List Of The Day (NEW)

25 Decent Protest Songs

List Of The Day

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Protest music is often too literal. Music relies on emotion, on gestalt, on grey areas where art does it duty. You want black and white, check out math. Humans are fallible beings (except for the Pope, of course). The shadows are where the most interesting things occur.

This list is weird. It was decided often by how much a given song actually moved me. Other songs might work better in crowds. But slogans make for bad songs. "Give Peace a Chance"? Sure, but don't make me listen to it.

Joseph Arthur, a modern artist of interest, has just released a song for the Occupy Wall Street movement called "We Stand As One." It serves its purpose. It unites people in their cause. Whether or not it will sound as rewarding coming out of the car stereo or on the iPod as one bops down the street remains to be seen. I'm glad he did it.

The following are songs that are enjoyable as music. Throw in some Curtis Mayfield and we've got a deal. If you want to stand around holding hands singing "We Shall Overcome," that's nice, too.

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25) We Can't Make It Here Anymore — James McMurtry: McMurtry has a deadpan delivery that makes the words even more biting. Not everyone can make lyrics about CEOs and global economics sing, but here every punchline hurts. Made even better by a melody that builds over seven minutes.

24) World Wide Suicide — Pearl Jam: Eddie Vedder and Co. have written a number of tunes that have addressed the ugly side of humanity. But this one nails it down in three minutes. "Inside Job" takes seven.

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23) War Pigs — Black Sabbath: First, people blame kids for being apathetic. Then when they stand up to be counted, people call them naïve, self-interested. As if it's only OK when the rich and powerful prove to be self-interested.

22) Masters of War — Bob Dylan: Picking a Bob Dylan song is difficult. "A Hard Rain's-A Gonna-Fall" might be more "fun." "The Lonesome Death of Hattie Carroll" less timely. But I think everyone gets off a little singing "Let me ask you one question, is your money that good"? Taken alone, it's pretty good. Add in the way Dylan chews the line and it's something more.

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21) In The Heat of the Summer — Phil Ochs: "So wrong, so wrong, but we've been down too long and we had to make somebody listen." Or as the Dead Kennedys cynically observed, "Tomorrow you're homeless, tonight it's a blast." Riots are likely to take place where the dispossessed reside. Getting into gated communities is difficult. On purpose.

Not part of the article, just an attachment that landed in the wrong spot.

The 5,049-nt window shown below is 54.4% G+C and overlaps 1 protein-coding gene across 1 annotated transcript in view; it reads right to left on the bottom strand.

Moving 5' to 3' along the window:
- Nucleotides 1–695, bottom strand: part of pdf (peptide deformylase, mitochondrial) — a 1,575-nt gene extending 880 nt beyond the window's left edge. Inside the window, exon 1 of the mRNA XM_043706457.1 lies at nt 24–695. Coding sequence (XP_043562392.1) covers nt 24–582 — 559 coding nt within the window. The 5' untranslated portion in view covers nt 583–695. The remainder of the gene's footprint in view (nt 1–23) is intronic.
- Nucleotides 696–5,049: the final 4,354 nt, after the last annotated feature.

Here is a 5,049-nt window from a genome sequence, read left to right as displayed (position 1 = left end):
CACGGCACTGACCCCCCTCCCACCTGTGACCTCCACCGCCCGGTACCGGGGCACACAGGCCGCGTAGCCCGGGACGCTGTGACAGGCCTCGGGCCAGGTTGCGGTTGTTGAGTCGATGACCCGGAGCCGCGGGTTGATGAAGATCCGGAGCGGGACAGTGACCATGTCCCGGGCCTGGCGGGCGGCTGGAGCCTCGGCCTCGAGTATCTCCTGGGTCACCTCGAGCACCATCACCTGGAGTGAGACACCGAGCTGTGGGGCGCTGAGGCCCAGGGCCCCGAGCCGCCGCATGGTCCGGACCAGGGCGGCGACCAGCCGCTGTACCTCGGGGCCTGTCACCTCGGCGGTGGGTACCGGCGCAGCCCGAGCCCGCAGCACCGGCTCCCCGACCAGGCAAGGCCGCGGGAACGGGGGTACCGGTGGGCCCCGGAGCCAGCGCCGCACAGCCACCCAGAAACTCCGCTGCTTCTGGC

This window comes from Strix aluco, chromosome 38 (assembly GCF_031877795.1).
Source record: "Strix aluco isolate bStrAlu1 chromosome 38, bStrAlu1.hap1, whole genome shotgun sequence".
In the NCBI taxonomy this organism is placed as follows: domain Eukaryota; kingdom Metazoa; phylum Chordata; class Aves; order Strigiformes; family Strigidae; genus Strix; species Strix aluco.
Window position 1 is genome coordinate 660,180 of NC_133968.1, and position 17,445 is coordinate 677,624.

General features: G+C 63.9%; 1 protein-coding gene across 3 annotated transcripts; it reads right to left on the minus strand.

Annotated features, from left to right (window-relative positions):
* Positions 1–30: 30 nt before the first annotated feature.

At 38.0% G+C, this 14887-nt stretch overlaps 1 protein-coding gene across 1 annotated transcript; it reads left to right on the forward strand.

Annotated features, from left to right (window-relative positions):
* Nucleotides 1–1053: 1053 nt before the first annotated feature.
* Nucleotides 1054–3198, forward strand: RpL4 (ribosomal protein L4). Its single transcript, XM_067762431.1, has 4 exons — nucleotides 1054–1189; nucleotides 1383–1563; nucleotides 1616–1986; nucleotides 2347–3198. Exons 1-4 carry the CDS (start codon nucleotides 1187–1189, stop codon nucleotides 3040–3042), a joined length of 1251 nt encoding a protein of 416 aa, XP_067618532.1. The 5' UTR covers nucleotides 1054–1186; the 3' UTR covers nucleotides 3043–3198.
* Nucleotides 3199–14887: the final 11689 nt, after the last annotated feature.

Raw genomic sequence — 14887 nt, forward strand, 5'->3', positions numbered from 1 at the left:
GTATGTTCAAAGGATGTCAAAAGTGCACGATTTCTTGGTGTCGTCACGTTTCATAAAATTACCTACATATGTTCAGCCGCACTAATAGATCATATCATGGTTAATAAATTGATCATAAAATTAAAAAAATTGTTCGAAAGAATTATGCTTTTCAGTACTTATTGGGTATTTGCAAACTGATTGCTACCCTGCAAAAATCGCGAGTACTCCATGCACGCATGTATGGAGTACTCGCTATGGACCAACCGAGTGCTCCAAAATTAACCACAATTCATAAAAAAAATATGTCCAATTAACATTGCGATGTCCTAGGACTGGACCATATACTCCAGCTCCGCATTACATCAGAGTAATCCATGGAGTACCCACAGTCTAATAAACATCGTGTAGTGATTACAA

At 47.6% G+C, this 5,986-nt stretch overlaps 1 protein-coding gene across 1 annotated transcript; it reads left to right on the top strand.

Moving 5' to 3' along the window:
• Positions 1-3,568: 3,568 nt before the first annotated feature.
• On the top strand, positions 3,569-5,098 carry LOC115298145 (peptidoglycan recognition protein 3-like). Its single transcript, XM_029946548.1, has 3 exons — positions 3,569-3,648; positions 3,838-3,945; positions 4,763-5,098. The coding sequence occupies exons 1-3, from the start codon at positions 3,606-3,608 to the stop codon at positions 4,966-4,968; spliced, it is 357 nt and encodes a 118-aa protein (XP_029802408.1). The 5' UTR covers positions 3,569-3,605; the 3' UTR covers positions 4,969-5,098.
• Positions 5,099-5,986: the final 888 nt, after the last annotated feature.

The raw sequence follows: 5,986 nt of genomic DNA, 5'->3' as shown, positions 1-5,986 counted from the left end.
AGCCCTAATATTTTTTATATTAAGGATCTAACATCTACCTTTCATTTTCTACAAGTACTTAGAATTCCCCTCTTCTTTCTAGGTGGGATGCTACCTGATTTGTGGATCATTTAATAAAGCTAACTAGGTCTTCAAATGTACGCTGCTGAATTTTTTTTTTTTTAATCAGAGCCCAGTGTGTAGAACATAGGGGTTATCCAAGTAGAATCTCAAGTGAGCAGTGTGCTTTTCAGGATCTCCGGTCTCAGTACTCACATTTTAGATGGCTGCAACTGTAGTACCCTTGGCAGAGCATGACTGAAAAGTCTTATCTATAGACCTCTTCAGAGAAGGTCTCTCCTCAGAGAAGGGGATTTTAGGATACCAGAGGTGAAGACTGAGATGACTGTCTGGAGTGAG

20) London Calling — The Clash: No idea what this song is actually about and don't tell me. I could look it up or listen closer. But I don't want to. I want the magic of the swooping bass, the marching guitars and that ominous beep to last forever.

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19) Won't Get Fooled Again — The Who: There is more revolutionary power in Roger Daltrey's scream than in the acres of lyrics written by folksingers through the ages. And when you get to "Meet the new boss, same as the old boss," you've come full circle without leaving your chair.

18) Fight For Your Right To Party — The Beastie Boys: Never discount the importance that some people accord partying. I don't have the figures, but surely people have died for this right.

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17) Day After Tomorrow — Tom Waits: "What I'm trying to say, is don't they pray / to the same God that we do? / Tell me, how does God choose?  / Whose prayers does he refuse?"

16) The Fightin' Side 0f Me — Merle Haggard: Here we go. Here's that grey area. The song rocks. Especially the live version where the guitars drive it to the edge. Use of the word "hoss" makes it even better. It's not like I just posted a song by Skrewdriver, folks.

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15) Dear Mr. President — Pink: Interesting how when Pink decides to turn political, she gets out the folky guitar and contacts the Indigo Girls. She's the perfect chameleon, who knows you need to speak the language of the people.

14) Rednecks — Randy Newman: As Randy himself asked when approached about how potentially offensive this song could be to those who don't get the irony. Would it have been better if he had sung, "Racism is bad"?